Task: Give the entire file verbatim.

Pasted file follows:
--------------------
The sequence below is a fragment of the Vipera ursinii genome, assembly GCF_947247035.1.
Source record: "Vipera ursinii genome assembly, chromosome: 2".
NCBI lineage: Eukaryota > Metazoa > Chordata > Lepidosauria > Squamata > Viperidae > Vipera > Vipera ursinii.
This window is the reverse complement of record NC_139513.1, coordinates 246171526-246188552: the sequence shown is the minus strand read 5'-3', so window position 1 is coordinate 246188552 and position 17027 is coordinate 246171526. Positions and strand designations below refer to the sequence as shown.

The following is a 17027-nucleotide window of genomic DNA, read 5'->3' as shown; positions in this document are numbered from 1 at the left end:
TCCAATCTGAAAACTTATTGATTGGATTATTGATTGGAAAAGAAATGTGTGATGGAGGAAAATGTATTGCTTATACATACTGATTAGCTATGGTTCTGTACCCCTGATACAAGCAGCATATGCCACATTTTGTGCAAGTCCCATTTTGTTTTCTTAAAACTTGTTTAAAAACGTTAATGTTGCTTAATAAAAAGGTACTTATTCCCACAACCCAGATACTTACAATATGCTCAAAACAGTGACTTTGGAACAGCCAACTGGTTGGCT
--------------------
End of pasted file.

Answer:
The sequence below is a fragment of the Vipera ursinii genome, assembly GCF_947247035.1.
Source record: "Vipera ursinii genome assembly, chromosome: 2".
NCBI lineage: Eukaryota > Metazoa > Chordata > Lepidosauria > Squamata > Viperidae > Vipera > Vipera ursinii.
This window is the reverse complement of record NC_139513.1, coordinates 246171526-246188552: the sequence shown is the minus strand read 5'-3', so window position 1 is coordinate 246188552 and position 17027 is coordinate 246171526. Positions and strand designations below refer to the sequence as shown.

The following is a 17027-nucleotide window of genomic DNA, read 5'->3' as shown; positions in this document are numbered from 1 at the left end:
TCCAATCTGAAAACTTATTGATTGGATTATTGATTGGAAAAGAAATGTGTGATGGAGGAAAATGTATTGCTTATACATACTGATTAGCTATGGTTCTGTACCCCTGATACAAGCAGCATATGCCACATTTTGTGCAAGTCCCATTTTGTTTTCTTAAAACTTGTTTAAAAACGTTAATGTTGCTTAATAAAAAGGTACTTATTCCCACAACCCAGATACTTACAATATGCTCAAAACAGTGACTTTGGAACAGCCAACTGGTTGGCT